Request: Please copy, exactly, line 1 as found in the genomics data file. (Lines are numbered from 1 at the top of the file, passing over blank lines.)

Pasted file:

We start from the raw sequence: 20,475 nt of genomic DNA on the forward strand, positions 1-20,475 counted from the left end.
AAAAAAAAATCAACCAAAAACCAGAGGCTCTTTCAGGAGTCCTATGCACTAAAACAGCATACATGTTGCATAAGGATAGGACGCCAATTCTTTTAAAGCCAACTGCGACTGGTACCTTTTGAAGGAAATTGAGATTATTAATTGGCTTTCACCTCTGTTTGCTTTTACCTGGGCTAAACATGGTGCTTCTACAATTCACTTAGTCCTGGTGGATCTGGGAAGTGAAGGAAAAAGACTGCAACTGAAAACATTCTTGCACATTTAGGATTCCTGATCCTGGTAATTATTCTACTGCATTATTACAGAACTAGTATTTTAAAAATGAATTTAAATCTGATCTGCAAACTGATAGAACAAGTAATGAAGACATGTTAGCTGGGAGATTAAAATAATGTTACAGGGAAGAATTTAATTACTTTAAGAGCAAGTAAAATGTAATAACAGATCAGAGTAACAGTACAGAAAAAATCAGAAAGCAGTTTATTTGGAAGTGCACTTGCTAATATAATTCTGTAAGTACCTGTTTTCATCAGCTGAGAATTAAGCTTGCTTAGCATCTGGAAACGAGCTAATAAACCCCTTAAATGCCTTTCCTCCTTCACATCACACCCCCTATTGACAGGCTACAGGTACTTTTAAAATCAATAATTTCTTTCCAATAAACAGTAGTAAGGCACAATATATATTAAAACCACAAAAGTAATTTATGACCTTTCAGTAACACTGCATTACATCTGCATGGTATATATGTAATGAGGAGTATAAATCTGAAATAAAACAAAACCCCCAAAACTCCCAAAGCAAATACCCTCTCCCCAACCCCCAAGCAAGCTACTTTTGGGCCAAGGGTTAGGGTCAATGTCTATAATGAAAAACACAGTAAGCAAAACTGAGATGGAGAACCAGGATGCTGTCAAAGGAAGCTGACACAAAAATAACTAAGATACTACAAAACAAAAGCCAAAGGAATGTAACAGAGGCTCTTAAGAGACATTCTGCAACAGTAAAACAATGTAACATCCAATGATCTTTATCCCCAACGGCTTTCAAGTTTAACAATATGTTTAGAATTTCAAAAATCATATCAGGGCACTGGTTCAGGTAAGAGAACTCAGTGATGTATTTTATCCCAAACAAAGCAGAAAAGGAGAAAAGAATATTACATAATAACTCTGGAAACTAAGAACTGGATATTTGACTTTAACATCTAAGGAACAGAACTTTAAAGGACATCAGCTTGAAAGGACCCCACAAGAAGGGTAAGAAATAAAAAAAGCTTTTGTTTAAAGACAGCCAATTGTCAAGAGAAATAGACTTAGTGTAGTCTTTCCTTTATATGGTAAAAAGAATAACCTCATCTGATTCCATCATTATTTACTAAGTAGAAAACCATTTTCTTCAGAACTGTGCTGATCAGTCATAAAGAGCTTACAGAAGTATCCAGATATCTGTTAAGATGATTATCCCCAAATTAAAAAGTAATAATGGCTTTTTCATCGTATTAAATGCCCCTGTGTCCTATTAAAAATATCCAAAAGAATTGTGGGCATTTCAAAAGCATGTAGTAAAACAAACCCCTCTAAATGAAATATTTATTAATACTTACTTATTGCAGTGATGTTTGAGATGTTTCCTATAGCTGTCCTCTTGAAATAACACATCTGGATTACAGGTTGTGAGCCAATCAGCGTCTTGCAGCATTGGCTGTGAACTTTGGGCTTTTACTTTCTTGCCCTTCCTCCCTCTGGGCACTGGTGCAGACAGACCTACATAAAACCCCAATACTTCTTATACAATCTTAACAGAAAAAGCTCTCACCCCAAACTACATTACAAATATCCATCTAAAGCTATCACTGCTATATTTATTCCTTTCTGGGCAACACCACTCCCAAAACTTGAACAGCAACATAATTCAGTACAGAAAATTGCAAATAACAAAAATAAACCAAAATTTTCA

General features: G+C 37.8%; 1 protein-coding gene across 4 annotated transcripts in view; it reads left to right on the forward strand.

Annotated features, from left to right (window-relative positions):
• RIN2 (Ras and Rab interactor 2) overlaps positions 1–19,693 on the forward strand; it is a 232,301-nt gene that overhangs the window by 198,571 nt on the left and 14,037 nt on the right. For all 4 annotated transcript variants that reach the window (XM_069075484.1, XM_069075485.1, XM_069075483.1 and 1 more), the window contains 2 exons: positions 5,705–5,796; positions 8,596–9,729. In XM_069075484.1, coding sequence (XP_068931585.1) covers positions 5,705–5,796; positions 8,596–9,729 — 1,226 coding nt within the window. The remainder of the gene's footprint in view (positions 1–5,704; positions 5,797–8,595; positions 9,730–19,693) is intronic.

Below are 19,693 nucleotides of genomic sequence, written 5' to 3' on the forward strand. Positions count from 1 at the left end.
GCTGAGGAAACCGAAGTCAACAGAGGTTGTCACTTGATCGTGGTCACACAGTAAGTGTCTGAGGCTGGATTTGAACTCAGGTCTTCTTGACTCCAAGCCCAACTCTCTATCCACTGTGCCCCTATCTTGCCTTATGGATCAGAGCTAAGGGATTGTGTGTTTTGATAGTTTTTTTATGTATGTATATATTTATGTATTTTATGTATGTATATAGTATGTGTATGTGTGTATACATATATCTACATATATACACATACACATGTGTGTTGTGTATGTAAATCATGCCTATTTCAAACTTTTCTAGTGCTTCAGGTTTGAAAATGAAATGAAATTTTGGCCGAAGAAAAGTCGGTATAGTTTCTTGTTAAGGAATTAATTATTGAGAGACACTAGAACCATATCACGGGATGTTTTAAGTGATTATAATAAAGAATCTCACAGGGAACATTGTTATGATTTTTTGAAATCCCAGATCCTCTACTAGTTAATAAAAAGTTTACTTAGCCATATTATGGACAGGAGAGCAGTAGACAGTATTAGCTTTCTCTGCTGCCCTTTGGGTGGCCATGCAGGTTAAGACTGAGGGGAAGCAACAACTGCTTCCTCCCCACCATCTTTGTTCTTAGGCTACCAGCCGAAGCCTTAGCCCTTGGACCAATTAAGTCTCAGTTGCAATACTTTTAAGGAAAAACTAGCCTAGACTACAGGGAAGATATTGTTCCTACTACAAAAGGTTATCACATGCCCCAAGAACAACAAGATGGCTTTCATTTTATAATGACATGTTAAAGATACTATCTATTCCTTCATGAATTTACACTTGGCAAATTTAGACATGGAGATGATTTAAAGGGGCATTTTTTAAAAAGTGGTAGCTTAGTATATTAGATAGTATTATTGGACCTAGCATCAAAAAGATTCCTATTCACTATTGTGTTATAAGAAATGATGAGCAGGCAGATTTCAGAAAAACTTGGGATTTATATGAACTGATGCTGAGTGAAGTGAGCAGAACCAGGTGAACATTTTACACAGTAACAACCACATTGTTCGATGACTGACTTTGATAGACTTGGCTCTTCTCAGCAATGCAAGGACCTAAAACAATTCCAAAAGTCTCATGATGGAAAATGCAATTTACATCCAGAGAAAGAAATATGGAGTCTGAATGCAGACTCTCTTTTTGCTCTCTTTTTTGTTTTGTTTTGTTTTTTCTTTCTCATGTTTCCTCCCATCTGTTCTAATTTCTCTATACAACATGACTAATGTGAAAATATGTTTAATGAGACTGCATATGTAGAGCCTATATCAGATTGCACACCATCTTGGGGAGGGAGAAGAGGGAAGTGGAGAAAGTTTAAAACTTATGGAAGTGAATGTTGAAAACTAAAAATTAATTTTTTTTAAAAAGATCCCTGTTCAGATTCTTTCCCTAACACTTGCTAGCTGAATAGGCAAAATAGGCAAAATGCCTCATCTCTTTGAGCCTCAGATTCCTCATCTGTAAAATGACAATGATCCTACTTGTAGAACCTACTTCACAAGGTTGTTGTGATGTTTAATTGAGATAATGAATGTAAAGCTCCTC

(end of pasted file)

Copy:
We start from the raw sequence: 20,475 nt of genomic DNA on the forward strand, positions 1-20,475 counted from the left end.